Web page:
View Full Version : Plague in Athens

Oct 30, 2001, 09:46 AM
The Pelopponesian War is one of the most interesting conflicts of all time, both because of its own significance - and, perhaps more importantly, its History by Thucydides. It's a work that discusses not just history, but also politics, philosophy, international relations, and human nature. Thucydides' conclusions, in some respects, are just as valid now as they were in the fifth century BC. Sometimes, though, there are connections with the War that are just eerie...this is from the Weekly Standard:

Throughout much of recorded history, anthrax has periodically devastated both rural and urban populations. For instance: The mystery has never been solved definitively, but more than a few medical historians have long believed that the 430-427 b.c. "plague of Athens," a famously gruesome, eyewitness account of which appears in Thucydides' "History of the Peloponnesian War," was a bacillus anthracis pandemic. Certain symptoms Thucydides described--fever, bleeding, and "small pustules and ulcers"--are strikingly consistent with a severe form of cutaneous anthrax infection, in which the bacteria enter the body through abrasions on the skin, which then breaks out into ulcerating lesions and large, scabby "eschars." It is from the color and discomfort of these characteristic eschars, incidentally, that the anthrax bacillus derives its scientific name, after the Greek word (anthrakis) for "burning coal."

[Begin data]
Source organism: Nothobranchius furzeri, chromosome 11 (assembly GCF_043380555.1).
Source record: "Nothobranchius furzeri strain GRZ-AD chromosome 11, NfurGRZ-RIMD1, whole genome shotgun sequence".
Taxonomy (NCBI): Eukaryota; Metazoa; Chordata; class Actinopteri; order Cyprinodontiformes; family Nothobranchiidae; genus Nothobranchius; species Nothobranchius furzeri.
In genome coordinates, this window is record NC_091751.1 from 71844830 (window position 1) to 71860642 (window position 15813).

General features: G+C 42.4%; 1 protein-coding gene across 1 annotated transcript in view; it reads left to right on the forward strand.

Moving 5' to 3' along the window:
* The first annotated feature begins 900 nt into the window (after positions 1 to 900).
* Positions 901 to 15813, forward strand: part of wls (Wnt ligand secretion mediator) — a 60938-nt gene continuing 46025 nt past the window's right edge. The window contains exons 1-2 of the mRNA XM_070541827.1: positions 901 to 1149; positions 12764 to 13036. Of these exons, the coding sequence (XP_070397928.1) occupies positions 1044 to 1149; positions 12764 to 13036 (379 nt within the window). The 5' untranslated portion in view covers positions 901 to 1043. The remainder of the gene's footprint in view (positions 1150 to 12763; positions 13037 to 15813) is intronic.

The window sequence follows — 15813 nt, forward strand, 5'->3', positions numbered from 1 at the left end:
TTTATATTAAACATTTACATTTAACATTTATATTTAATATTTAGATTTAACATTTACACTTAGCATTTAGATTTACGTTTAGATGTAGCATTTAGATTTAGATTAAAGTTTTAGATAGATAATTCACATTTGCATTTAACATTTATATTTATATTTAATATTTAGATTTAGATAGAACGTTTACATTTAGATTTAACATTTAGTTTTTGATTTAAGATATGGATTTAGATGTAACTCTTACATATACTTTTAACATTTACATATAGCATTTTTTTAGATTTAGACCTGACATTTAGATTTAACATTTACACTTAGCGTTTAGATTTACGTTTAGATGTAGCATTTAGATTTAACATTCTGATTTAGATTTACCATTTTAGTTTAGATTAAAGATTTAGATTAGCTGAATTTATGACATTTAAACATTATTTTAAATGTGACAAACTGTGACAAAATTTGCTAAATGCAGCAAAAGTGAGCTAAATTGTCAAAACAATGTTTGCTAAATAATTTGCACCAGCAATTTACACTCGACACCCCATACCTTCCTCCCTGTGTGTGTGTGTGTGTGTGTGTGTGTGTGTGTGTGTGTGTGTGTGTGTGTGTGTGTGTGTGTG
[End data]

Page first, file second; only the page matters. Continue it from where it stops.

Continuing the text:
If you would like to read the full article, it is here:

Oct 31, 2001, 07:35 AM
I think there's a significant difference betw incidents in the past and the present anthrax scare. Most of the cases in the past were in the category of natural disasters whilst the present was man-made and an act of terrorism.
Anyway, I am not that familiar with Greek history (except generally), so nothing further to contribute here. :)

Oct 31, 2001, 01:47 PM
Well, of course, that one was naturally occuring. I just thought it was an interesting connection. :)

However, if I remember correctly, "biological weapons" were used in ancient times, by doing things such as catapulting dead bodies into cities behind walls, in order to make the population sick.

SKM, if you get the chance, pick up the History of the Pelopponesian War. It's really an important and interesting book to anyone interested in history and politics - Greek or otherwise.

"At this time our allies came to us of their own accord and begged us to lead them. It was the actual course of events which first compelled us to increase our power to its present extent: fear of Persia was our chief motive, though afterwards we thought, too, of our own honour and our own interest. Finally there came a time when we were surrounded by enemies, when we had already crused some revolts, when you had lost the friendly feelings that you [Sparta] used to have for us and had turned against us and begun to arouse our suspicion: at this point it was clearly no longer safe for us to risk letting our empire go, especially as any allies that left us would go over to you. And when tremendous dangers are involved no one can be blamed for looking to his own interest."

-From the speech of Athens at the debate at Sparta